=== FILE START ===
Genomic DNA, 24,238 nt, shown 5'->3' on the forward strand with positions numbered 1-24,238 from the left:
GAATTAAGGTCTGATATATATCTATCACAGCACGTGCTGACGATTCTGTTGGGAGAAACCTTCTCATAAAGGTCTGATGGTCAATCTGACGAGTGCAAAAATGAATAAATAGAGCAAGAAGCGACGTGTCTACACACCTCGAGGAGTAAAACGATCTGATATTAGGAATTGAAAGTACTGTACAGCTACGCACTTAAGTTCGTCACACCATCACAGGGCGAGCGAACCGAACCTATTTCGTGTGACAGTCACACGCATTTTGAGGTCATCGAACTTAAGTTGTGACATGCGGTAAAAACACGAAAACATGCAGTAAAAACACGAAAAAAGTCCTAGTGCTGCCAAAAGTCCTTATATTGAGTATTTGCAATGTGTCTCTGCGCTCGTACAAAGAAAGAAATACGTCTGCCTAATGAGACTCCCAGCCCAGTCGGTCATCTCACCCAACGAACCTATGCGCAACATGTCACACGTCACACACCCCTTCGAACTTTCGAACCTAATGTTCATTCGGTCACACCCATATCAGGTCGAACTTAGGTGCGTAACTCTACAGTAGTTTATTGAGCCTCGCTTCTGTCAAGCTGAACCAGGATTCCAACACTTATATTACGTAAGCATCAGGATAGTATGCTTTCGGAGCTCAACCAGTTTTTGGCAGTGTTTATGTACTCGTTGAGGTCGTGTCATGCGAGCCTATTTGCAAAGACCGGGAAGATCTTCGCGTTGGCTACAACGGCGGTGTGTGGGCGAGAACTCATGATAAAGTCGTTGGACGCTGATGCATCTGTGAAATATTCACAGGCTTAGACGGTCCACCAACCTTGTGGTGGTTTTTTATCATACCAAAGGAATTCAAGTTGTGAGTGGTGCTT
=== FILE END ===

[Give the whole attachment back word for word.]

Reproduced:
Genomic DNA, 24,238 nt, shown 5'->3' on the forward strand with positions numbered 1-24,238 from the left:
GAATTAAGGTCTGATATATATCTATCACAGCACGTGCTGACGATTCTGTTGGGAGAAACCTTCTCATAAAGGTCTGATGGTCAATCTGACGAGTGCAAAAATGAATAAATAGAGCAAGAAGCGACGTGTCTACACACCTCGAGGAGTAAAACGATCTGATATTAGGAATTGAAAGTACTGTACAGCTACGCACTTAAGTTCGTCACACCATCACAGGGCGAGCGAACCGAACCTATTTCGTGTGACAGTCACACGCATTTTGAGGTCATCGAACTTAAGTTGTGACATGCGGTAAAAACACGAAAACATGCAGTAAAAACACGAAAAAAGTCCTAGTGCTGCCAAAAGTCCTTATATTGAGTATTTGCAATGTGTCTCTGCGCTCGTACAAAGAAAGAAATACGTCTGCCTAATGAGACTCCCAGCCCAGTCGGTCATCTCACCCAACGAACCTATGCGCAACATGTCACACGTCACACACCCCTTCGAACTTTCGAACCTAATGTTCATTCGGTCACACCCATATCAGGTCGAACTTAGGTGCGTAACTCTACAGTAGTTTATTGAGCCTCGCTTCTGTCAAGCTGAACCAGGATTCCAACACTTATATTACGTAAGCATCAGGATAGTATGCTTTCGGAGCTCAACCAGTTTTTGGCAGTGTTTATGTACTCGTTGAGGTCGTGTCATGCGAGCCTATTTGCAAAGACCGGGAAGATCTTCGCGTTGGCTACAACGGCGGTGTGTGGGCGAGAACTCATGATAAAGTCGTTGGACGCTGATGCATCTGTGAAATATTCACAGGCTTAGACGGTCCACCAACCTTGTGGTGGTTTTTTATCATACCAAAGGAATTCAAGTTGTGAGTGGTGCTT